He said the retaliation measures threatened from November 2 were ‘proportionate’. 

‘It’s positive to read that the UK cares about the TCA; France and the EU expect its full respect and implementation, regarding fishing rights, the Northern Ireland protocol and all other – agreed and ratified – matters,’ he said.  

Downing Street has stressed that the pair are ‘friends’ – but behind the scenes anger is mounting about the grandstanding behaviour from France, with Mr Macron facing a presidential election in the spring. 

One senior UK official said: ‘The French have made their position abundantly clear. They are not interested in a positive and constructive relationship, but only in trying to show that Brexit was a mistake.’

Another added: ‘From explicit warnings about stopping energy supply to Jersey to public threats about imposing customs controls unless we comply with their demands, this has been a concerted effort to undermine and now breach the terms of the Trade and Cooperation Agreement.’ 

Emmanuel Macron and Mr Johnson fist bumped despite gearing up for a potential showdown over fisheries

France has threatened border and port sanctions, including increased checks on British vessels, a ‘go-slow’ at customs and increased tariffs on energy bills in Jersey, unless more fishing licences are issued by the UK for small French boats by Tuesday. Pictured: French fisherman in the fishing town of Port En Bessin

French courts have demanded a £125,000 ‘ransom’ for the release of the British fishing trawler impounded in the Le Havre port

Lord Frost yesterday blasted a ‘pattern’ of threats made by France to Britain and said the UK Government is ‘actively considering’ starting legal proceedings against the country.

In a series of tweets, the Conservative peer rallied against comments made by French prime minister Jean Castex in a letter to Ms Von Der Leyen, that the UK should be shown ‘it causes more damage to leave the EU than to stay in’.

Lord Frost said: ‘To see it expressed in this way is clearly very troubling and very problematic in the current context when we are trying to solve many highly sensitive issues, including on the Northern Ireland Protocol.’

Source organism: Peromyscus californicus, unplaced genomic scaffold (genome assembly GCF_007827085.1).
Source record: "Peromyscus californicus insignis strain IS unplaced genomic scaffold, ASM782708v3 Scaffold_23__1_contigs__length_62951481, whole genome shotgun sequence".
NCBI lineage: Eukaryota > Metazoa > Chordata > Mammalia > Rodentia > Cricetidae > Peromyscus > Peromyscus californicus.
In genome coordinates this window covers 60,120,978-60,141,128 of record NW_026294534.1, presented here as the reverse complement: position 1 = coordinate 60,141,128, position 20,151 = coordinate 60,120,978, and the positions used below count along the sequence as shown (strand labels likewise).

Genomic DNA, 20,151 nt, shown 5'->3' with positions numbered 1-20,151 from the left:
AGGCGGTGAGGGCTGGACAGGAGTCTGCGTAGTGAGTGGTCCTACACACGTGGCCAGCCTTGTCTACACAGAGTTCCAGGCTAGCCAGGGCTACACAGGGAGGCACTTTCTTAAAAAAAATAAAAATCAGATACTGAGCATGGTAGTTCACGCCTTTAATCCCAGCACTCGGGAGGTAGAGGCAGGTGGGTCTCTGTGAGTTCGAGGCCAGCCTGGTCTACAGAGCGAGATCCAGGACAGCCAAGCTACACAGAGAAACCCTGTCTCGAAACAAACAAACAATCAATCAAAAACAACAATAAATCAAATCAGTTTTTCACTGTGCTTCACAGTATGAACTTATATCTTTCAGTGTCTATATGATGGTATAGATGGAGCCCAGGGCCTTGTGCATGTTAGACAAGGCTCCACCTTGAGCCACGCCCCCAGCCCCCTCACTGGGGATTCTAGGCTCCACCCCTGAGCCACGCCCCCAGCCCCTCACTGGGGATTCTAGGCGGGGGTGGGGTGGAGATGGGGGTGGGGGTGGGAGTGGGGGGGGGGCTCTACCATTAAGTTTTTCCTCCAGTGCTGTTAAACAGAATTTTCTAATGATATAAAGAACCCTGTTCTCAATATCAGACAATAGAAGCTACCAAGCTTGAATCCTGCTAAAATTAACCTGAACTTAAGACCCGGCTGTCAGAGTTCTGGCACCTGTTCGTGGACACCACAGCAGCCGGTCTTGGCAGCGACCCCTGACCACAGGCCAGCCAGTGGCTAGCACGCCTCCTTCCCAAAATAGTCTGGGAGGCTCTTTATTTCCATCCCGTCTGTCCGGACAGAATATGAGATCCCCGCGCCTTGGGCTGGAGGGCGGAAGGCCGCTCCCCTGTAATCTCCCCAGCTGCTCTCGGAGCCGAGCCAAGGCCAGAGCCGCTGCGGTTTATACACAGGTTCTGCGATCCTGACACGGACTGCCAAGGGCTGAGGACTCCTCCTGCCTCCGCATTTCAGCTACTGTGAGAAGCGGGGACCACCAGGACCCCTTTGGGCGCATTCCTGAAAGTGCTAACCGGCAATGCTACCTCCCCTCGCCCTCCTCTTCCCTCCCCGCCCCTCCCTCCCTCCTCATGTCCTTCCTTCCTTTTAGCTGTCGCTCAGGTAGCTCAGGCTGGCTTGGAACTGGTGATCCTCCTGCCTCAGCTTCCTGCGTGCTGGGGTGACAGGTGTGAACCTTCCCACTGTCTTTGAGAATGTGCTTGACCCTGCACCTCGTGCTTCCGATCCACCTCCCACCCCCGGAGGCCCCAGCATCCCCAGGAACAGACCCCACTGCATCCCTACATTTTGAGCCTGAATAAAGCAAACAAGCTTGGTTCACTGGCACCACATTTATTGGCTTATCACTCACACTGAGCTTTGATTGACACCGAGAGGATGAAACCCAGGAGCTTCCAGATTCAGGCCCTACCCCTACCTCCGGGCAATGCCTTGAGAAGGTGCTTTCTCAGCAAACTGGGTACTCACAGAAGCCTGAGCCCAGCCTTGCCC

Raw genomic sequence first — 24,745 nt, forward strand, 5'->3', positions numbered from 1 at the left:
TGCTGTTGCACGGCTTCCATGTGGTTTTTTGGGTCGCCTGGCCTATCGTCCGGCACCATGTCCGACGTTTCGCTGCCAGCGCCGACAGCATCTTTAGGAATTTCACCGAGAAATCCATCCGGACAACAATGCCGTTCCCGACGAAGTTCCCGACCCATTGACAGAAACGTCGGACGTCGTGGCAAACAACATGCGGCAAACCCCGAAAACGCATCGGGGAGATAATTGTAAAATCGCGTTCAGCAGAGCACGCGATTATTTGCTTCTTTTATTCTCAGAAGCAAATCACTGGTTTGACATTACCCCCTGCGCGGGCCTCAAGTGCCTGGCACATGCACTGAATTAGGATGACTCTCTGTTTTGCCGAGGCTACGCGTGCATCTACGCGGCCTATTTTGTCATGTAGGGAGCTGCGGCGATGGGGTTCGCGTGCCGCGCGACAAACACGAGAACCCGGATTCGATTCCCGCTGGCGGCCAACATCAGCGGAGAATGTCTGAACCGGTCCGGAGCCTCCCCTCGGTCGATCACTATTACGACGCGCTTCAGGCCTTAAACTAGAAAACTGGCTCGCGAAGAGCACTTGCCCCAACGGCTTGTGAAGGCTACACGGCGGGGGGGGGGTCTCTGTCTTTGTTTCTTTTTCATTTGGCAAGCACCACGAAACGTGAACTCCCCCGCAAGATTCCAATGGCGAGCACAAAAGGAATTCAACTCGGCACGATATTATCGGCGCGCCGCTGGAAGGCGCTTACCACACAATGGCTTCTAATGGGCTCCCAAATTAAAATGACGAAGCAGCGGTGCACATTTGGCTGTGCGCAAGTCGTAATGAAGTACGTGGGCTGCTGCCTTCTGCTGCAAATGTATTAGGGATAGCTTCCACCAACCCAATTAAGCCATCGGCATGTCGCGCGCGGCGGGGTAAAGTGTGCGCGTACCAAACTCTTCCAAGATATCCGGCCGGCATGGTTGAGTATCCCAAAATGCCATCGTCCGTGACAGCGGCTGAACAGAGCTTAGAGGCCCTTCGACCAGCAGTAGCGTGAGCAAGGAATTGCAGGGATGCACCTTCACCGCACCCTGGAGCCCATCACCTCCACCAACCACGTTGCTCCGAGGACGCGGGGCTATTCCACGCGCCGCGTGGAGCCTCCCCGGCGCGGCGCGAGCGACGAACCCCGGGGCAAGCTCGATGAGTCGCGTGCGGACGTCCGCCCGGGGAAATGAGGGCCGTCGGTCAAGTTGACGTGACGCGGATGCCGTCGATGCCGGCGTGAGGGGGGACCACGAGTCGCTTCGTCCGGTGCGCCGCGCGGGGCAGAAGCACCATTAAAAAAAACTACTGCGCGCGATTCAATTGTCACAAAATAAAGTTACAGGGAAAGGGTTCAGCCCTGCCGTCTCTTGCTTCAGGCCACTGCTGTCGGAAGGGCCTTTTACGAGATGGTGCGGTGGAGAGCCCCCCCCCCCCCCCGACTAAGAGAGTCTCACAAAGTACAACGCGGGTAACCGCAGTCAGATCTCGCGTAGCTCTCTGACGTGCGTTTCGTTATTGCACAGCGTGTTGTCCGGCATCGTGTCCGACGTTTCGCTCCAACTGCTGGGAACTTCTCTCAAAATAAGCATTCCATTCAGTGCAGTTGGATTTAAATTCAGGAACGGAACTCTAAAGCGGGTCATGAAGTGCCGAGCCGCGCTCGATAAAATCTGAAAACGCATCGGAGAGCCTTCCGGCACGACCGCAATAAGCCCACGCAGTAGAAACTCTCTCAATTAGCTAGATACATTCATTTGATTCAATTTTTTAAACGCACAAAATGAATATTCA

What is the fishing row between the UK and France about?

– How did Brexit spark the fishing feud?

When the UK left the EU, it also left the common fisheries policy, which since 1970 has allowed the bloc’s members access to all European waters outside the first 12 nautical miles of each country’s coastline.

The Brexit deal outlined how EU boats could continue to fish in UK waters, but British fishermen would get a greater share of the catch from those domestic waters.

Most of the share is being transferred to the UK this year, and there will be annual negotiations to decide how the catch is shared out going forwards.

– Why has this inflamed tensions with France? 

The rollout of the post-Brexit arrangements has caused a row, with Paris accusing the UK of failing to grant permission to every eligible French boat to fish in British waters. 

But the UK is adamant that it is following the terms of the Brexit deal which requires trawlers to provide historical GPS data to prove they worked in those waters before  Brexit. 

Some vessels have been unable to provide that data which has seen their applications for a licence be rejected. 

The Government has insisted 98 per cent of all EU fishing licence requests have been granted but France believes it is being shortchanged. 

– What is France threatening to do? 

French ministers have warned they will block British boats from some French ports and tighten checks on vessels travelling between France and the UK if the fishing licence dispute is not resolved by Tuesday next week.

France’s Europe minister, Clement Beaune, told French TV news channel CNews: ‘We have been extremely patient. Our fishermen have been extremely responsible. And so, from November 2, it’s over. We will engage in dialogue if the British want to, but we are taking retaliatory measures.’ 

– How has the UK responded?

Environment Secretary George Eustice said the French threats risk breaching the terms of the Brexit deal and EU law.

He warned the UK would respond in an ‘appropriate and calibrated’ manner if they were carried out. 

The UK Government is calling for ‘calm’, with the Foreign Office summoning the French ambassador to explain the actions taken by Paris. 

– Why was the British trawler detained?

The scallop vessel Cornelis was ordered to divert to the port of Le Havre after the French authorities said it was fishing in French waters without a licence.

The French said that another British trawler had been fined for obstruction after refusing to allow police to board to carry out checks.

The owner of the Cornelis, Macduff Shellfish, said the vessel had been fishing legally in French waters and called on the British Government to protect the rights of British fishermen.